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Sti Fatma Series | The Very Real Side of Tourist Entertainment | My mother and I find ourselves serenaded bank side of a waterfall footpath as we tuck into lunch in the middle of a hiking excursion of the Sti Fatma mountains. The sound is upbeat and airy, with the thud of the bendir (frame drum) played by the gentlemen on the right. In full traditional attire (or Djelleba as they call it locally in most Moroccan regions) he nodsRead more

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Algiers Series | Unexpected Love Story | Didou swore by his love for his wife. So much so that he decorated every corner of his inner city apartment block in ceramic celebrations of her life. After all it was her dying wish. In the entrance hallway of a European build, he has plastered pictures of his beloved, family members and memories from his boxing days. Didou talks through every picture like a tribute, each attached to a story he insistsRead more

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Doha Series | Maghrib |The call to prayer echos throughout the older parts of the city and across the centralised Souq. Men rush to perform oblution before the call is over. It’s a magnetic force of good to remind them all that whatever happens from day to day, a collective prayer keeps them hopefully united, humble and giving.Read more

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Madinat Shamal Series: Wooden Boats l Two wood carvers sit under a tent in the Al Zubarah desert land located on the north western coast of Qatar. They are making miniature model dhow boats – traditional and specific in style to the Red Sea and the Indian Ocean. These wooden vessels were often used for carrying goods around the Persian Gulf, South Asia and East Africa. Smaller dhows were used for pearling around the peninsula.Read more

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Sti Fatma Series: Flour Grinder l A local inhabitant of the Sti Fatma area in the Atlas Mountains shows me a traditional stone grinder used to make flour. Grains are tossed into the funnel shaped basket which ensures the right amount of grain falls onto the stone grinder. A handle is turned in a circular motion and grains are crushed to produce fresh flour.Read more

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Marrakech Series: Grands Taxis of Morocco l A woman hops into a grand taxi outside the Kasbah in Marrakech. Unlike the petit taxi, the grand taxi is not only useful for short trips across town, but also takes passengers on longer journeys to neighbouring cities and villages. They are often four-door Mercedes-Benz W123 sedans from the 70s and come in a washed out pastel kind of ochre colour. I am on route back from a trip to a small district inRead more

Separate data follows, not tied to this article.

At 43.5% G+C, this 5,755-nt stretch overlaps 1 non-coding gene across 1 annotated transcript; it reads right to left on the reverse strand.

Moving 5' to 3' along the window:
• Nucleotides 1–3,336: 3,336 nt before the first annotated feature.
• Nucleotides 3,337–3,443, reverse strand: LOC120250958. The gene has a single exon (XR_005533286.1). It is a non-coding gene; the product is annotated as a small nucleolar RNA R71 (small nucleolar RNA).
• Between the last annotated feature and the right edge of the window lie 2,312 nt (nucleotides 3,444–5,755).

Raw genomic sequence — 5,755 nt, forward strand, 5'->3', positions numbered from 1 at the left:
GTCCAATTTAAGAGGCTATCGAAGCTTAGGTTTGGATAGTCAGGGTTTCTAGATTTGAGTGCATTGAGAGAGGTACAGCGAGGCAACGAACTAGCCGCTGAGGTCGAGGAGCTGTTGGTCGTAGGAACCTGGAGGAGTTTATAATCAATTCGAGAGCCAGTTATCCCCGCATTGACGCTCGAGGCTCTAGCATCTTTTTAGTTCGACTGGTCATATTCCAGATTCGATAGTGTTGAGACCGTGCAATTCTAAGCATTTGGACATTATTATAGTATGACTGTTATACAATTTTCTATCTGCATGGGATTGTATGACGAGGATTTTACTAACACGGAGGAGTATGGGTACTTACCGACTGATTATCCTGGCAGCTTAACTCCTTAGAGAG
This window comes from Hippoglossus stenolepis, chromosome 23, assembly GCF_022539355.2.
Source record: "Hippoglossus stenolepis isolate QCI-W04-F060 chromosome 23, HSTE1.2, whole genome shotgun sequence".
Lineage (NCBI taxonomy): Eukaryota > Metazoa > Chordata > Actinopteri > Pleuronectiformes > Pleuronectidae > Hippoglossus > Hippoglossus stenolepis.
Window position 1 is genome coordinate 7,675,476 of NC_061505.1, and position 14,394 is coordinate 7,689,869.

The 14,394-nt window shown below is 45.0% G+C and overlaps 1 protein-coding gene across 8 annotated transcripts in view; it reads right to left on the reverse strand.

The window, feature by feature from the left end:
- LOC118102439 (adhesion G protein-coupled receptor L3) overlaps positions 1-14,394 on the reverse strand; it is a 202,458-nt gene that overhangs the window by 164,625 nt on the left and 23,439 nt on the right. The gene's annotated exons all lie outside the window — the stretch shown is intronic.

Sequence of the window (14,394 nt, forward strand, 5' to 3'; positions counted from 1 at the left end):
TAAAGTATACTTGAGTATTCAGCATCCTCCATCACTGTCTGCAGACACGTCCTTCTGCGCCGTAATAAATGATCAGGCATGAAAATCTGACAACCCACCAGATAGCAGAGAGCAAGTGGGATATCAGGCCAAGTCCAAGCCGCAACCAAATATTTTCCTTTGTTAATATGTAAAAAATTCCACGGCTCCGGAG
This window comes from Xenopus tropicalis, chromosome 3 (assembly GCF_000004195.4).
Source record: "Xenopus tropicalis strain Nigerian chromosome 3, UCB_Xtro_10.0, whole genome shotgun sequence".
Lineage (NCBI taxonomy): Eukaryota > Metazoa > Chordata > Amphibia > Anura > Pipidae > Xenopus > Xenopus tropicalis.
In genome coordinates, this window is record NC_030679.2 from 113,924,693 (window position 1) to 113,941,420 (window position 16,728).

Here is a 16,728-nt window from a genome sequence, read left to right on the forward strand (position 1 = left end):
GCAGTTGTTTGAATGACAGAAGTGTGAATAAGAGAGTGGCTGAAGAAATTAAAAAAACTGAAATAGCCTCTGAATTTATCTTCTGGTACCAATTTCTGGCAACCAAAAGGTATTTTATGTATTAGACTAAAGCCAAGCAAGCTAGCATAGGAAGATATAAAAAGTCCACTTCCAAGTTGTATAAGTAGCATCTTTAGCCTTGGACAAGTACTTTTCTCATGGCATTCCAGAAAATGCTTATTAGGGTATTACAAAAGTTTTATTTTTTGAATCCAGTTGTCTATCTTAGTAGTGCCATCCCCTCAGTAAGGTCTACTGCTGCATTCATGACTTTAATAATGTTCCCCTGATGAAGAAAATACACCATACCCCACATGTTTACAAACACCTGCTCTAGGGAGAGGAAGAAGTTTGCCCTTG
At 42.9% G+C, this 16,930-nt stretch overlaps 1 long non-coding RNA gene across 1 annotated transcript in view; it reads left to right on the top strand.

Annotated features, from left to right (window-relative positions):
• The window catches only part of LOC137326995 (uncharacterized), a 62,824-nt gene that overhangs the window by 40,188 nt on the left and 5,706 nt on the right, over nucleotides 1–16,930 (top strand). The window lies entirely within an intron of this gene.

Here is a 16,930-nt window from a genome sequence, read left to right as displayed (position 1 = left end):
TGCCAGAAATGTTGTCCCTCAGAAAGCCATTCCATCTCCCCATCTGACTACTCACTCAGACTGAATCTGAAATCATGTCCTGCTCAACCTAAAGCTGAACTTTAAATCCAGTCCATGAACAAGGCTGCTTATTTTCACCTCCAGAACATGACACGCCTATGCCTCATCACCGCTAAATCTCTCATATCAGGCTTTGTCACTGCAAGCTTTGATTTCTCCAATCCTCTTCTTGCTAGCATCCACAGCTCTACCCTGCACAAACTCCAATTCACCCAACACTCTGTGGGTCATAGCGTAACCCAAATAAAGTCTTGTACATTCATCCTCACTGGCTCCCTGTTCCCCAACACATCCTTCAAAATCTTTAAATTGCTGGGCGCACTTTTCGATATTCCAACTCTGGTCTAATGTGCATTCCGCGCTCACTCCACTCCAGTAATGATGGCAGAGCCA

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Beqaa Lebanon Series: Street Fruit Market l July 2015 On the day of Eid Al Fitr, the local Muslim community of Beqaa Valley shop for fresh fruit and groceries for their first big lunchtime feast as Ramadan comes to an end. The market place is set up outside a mosque in a largely Christian area and mountainous region. Nearby is a highway leading from Beirut to Damascus. I am very near the Syrian border which has seen a few clashes inRead more

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Cairo Series: Downtown buildings l January 2015 Images that interlink form a triptych Photograph recollection connected by time in a car journey through Downtown Cairo where 19th and 20th century buildings speak volumes. 20th century European architecture merges with oriental finishings, palm trees and Arabic typography. The loud, hectic, dysfunctional-yet-charming streets of Cairo are witness to the constant movements and shifts the city endures on a regular basis. Old multipurpose apartment blocks, not unlike Alaa Al Aswany’s The Yacoubian Building,Read more

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Muscat Series: The back streets of Muttrah l In the very backstreets of Muscat’s Muttrah Souq, hidden from view, lay stacks of a dying art craft. A shopkeeper standing on the side encourages the small number of tourists that have made it the extra mile to stop and look at water pitchers, storage urns, vases and decorative objects. But it’s to no avail. It’s a ghost town of old pretty buildings, uphill roads and empty streets. Here is a craftRead more

Book

Recommended reading on Critical Thinking in Arab Storytelling: Ibyn Tufayl scrupulously practiced this art of writing. He certainly expressed a wisdom that should have remained hidden, but he did it in an indirect way, behind a veil, as he puts it – in such a way that only those who are equipped to understand it will be able to uncover its secrets. In a word, what he has revealed will remain a secret between him and his brothers: “But weRead more